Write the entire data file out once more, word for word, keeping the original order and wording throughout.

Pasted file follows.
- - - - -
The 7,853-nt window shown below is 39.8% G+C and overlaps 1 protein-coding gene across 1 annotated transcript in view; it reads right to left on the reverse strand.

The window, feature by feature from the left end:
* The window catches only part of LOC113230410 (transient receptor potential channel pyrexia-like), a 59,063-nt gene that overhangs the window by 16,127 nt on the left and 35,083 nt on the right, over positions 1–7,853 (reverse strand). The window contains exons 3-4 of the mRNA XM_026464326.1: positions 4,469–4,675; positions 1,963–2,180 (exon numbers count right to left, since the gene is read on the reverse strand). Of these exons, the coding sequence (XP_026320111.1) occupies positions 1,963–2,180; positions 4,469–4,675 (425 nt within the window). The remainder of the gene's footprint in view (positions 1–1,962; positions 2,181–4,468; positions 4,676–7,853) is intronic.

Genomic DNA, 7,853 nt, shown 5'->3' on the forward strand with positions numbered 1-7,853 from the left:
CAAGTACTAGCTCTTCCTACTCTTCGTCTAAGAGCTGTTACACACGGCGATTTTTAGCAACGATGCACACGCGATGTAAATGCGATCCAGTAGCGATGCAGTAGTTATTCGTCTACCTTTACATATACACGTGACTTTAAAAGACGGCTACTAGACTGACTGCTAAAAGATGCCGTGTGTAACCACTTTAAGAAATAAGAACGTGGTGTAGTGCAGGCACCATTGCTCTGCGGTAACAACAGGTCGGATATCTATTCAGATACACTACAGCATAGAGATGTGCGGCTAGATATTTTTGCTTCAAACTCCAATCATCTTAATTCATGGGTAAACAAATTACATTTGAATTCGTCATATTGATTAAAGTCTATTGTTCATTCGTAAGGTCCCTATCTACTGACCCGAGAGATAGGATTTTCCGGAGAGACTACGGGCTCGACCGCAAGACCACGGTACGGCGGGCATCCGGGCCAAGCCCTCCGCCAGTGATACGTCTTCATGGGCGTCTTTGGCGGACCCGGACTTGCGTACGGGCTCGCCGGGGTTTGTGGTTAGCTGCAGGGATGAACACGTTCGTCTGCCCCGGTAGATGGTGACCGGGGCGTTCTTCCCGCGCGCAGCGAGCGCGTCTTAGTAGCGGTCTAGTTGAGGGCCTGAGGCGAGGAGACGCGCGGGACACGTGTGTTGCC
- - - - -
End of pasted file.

The 7,853-nt window shown below is 39.8% G+C and overlaps 1 protein-coding gene across 1 annotated transcript in view; it reads right to left on the reverse strand.

The window, feature by feature from the left end:
* The window catches only part of LOC113230410 (transient receptor potential channel pyrexia-like), a 59,063-nt gene that overhangs the window by 16,127 nt on the left and 35,083 nt on the right, over positions 1–7,853 (reverse strand). The window contains exons 3-4 of the mRNA XM_026464326.1: positions 4,469–4,675; positions 1,963–2,180 (exon numbers count right to left, since the gene is read on the reverse strand). Of these exons, the coding sequence (XP_026320111.1) occupies positions 1,963–2,180; positions 4,469–4,675 (425 nt within the window). The remainder of the gene's footprint in view (positions 1–1,962; positions 2,181–4,468; positions 4,676–7,853) is intronic.

Genomic DNA, 7,853 nt, shown 5'->3' on the forward strand with positions numbered 1-7,853 from the left:
CAAGTACTAGCTCTTCCTACTCTTCGTCTAAGAGCTGTTACACACGGCGATTTTTAGCAACGATGCACACGCGATGTAAATGCGATCCAGTAGCGATGCAGTAGTTATTCGTCTACCTTTACATATACACGTGACTTTAAAAGACGGCTACTAGACTGACTGCTAAAAGATGCCGTGTGTAACCACTTTAAGAAATAAGAACGTGGTGTAGTGCAGGCACCATTGCTCTGCGGTAACAACAGGTCGGATATCTATTCAGATACACTACAGCATAGAGATGTGCGGCTAGATATTTTTGCTTCAAACTCCAATCATCTTAATTCATGGGTAAACAAATTACATTTGAATTCGTCATATTGATTAAAGTCTATTGTTCATTCGTAAGGTCCCTATCTACTGACCCGAGAGATAGGATTTTCCGGAGAGACTACGGGCTCGACCGCAAGACCACGGTACGGCGGGCATCCGGGCCAAGCCCTCCGCCAGTGATACGTCTTCATGGGCGTCTTTGGCGGACCCGGACTTGCGTACGGGCTCGCCGGGGTTTGTGGTTAGCTGCAGGGATGAACACGTTCGTCTGCCCCGGTAGATGGTGACCGGGGCGTTCTTCCCGCGCGCAGCGAGCGCGTCTTAGTAGCGGTCTAGTTGAGGGCCTGAGGCGAGGAGACGCGCGGGACACGTGTGTTGCC